Capital One Financial (NYSE:COF) turned in another impressive performance last quarter, as my colleague Matt Frankel discussed here, growing both its top and bottom lines in an unusually difficult revenue environment. But aside from the fact that Capital One was one of the rare big banks to grow revenue last quarter, its most impressive accomplishment concerned its expenses.

Now that all of the nation's 10 biggest banks have reported third-quarter earnings, we can say definitively that Capital One was the most efficient big bank last quarter. Its efficiency ratio for the three months ended Sept. 30 came in at 53.6%, meaning only 53.6% of its net revenue was consumed by operating expenses. This outpaced even the notoriously efficient U.S. Bancorp and Wells Fargo, which turned in efficiency ratios of 53.9% and 56.7%, respectively.

A low efficiency ratio is critical for two reasons. First, a low ratio implies that a larger share of a bank's net revenue is available to cover loan loss provisions, pay taxes, distribute to shareholders, and build book value. With this in mind, it should come as little surprise that Capital One has increased its tangible book value faster than any other big bank since 1994, the year Capital One went public.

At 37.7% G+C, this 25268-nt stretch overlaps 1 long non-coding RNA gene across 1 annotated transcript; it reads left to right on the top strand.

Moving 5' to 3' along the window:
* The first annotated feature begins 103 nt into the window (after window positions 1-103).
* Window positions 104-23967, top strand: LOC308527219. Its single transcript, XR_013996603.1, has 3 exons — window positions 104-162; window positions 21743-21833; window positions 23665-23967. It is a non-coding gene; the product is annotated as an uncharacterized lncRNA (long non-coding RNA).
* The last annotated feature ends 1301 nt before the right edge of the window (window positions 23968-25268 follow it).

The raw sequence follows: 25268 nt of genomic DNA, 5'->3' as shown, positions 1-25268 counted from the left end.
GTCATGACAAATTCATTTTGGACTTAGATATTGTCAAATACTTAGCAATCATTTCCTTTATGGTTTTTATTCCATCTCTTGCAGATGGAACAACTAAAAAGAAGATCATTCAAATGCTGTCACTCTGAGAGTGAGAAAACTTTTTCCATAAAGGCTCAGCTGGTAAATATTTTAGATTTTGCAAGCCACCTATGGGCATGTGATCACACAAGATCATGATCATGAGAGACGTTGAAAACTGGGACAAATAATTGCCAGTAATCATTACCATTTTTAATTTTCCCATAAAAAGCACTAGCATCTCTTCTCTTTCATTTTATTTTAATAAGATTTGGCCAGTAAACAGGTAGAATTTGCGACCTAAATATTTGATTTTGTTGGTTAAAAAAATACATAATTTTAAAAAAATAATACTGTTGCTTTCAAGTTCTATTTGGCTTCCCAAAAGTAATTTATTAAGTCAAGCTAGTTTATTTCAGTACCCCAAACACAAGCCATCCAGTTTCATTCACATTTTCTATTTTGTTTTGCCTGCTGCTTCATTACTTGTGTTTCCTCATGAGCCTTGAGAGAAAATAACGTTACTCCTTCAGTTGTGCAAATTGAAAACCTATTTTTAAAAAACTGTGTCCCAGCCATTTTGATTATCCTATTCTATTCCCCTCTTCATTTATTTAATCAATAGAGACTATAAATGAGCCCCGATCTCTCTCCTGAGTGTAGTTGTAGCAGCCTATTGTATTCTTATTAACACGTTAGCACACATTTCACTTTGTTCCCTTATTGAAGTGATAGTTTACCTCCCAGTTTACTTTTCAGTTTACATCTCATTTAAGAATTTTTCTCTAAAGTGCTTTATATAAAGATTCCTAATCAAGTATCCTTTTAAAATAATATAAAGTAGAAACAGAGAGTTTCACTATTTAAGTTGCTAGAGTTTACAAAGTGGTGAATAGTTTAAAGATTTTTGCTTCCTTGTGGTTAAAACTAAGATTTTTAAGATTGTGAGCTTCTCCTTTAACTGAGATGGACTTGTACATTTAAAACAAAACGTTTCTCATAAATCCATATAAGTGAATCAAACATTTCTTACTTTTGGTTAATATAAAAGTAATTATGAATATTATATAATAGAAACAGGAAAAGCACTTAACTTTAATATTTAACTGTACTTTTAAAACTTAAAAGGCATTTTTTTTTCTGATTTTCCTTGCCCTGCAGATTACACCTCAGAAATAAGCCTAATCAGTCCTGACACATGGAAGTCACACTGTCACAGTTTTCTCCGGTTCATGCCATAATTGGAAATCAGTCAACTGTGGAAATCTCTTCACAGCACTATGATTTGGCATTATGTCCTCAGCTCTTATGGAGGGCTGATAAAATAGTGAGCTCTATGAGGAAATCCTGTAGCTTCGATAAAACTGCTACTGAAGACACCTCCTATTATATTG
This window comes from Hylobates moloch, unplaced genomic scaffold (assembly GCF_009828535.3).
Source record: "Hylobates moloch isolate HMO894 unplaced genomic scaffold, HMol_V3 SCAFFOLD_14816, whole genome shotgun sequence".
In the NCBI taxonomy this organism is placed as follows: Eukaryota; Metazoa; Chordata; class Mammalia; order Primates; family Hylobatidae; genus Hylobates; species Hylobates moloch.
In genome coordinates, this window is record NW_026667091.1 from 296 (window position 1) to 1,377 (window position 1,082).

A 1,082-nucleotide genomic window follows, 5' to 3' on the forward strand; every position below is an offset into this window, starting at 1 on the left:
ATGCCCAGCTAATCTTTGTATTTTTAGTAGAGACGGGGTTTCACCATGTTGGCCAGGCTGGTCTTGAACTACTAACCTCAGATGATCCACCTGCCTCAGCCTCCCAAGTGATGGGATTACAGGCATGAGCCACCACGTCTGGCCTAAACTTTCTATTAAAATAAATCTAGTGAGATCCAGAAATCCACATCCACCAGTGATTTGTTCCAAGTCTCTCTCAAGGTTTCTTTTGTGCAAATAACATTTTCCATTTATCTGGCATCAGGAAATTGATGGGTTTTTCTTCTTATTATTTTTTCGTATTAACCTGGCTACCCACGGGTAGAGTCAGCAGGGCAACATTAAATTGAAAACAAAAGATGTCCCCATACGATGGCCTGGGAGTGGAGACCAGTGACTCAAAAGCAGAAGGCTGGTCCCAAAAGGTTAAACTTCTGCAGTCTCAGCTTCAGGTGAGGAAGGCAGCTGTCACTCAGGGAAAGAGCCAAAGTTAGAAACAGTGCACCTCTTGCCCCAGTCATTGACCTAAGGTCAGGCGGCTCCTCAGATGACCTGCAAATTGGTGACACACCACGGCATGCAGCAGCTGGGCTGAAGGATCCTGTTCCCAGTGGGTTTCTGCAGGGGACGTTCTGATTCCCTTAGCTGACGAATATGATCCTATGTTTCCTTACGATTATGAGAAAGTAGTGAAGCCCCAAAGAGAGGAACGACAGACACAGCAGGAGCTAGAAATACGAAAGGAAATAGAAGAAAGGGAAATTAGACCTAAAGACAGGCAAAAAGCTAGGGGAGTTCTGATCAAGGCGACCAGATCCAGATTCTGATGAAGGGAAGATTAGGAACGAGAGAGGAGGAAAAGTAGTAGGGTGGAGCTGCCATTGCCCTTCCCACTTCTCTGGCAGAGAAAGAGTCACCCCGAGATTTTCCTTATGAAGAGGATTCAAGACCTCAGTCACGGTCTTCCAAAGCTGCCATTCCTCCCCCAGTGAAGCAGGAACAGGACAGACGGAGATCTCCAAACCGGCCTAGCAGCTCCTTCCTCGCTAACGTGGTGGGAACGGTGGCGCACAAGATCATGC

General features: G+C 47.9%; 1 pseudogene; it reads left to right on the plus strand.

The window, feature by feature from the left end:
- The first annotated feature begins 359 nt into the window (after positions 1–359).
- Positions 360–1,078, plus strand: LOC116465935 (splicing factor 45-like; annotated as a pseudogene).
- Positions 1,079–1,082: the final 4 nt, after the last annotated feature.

The second reason a low efficiency ratio is important is because the most efficient banks also tend to be the most prudent at managing credit risk. This follows from the fact that all banks strive to earn between 12% and 15% on their tangible common equity. And because less efficient banks have less revenue remaining after operating expenses, they're incentivized to reach for yield in their loan portfolios to make up the difference. This strategy works in the short term, but it unravels when the economy takes a turn for the worse, triggering an elevated rate of loan defaults.

Capital One is slightly different than its competitors in this regard, as a much more substantial share of its loan portfolio (42%) consists of credit card loans, which are particularly susceptible to default. Capital One offsets the elevated risk, however, by charging a higher interest rate, which has more than made up for the bank's credit card loan losses over the years. The net result is that Capital One has historically had its cake and eaten it, too, with both a low efficiency ratio and a high-yielding loan portfolio.

Suffice it to say that these traits go a long way toward explaining why Capital One has been so successful over the past two decades.

John Maxfield has no position in any stocks mentioned. The Motley Fool has no position in any of the stocks mentioned. Try any of our Foolish newsletter services free for 30 days. We Fools may not all hold the same opinions, but we all believe that considering a diverse range of insights makes us better investors. The Motley Fool has a disclosure policy.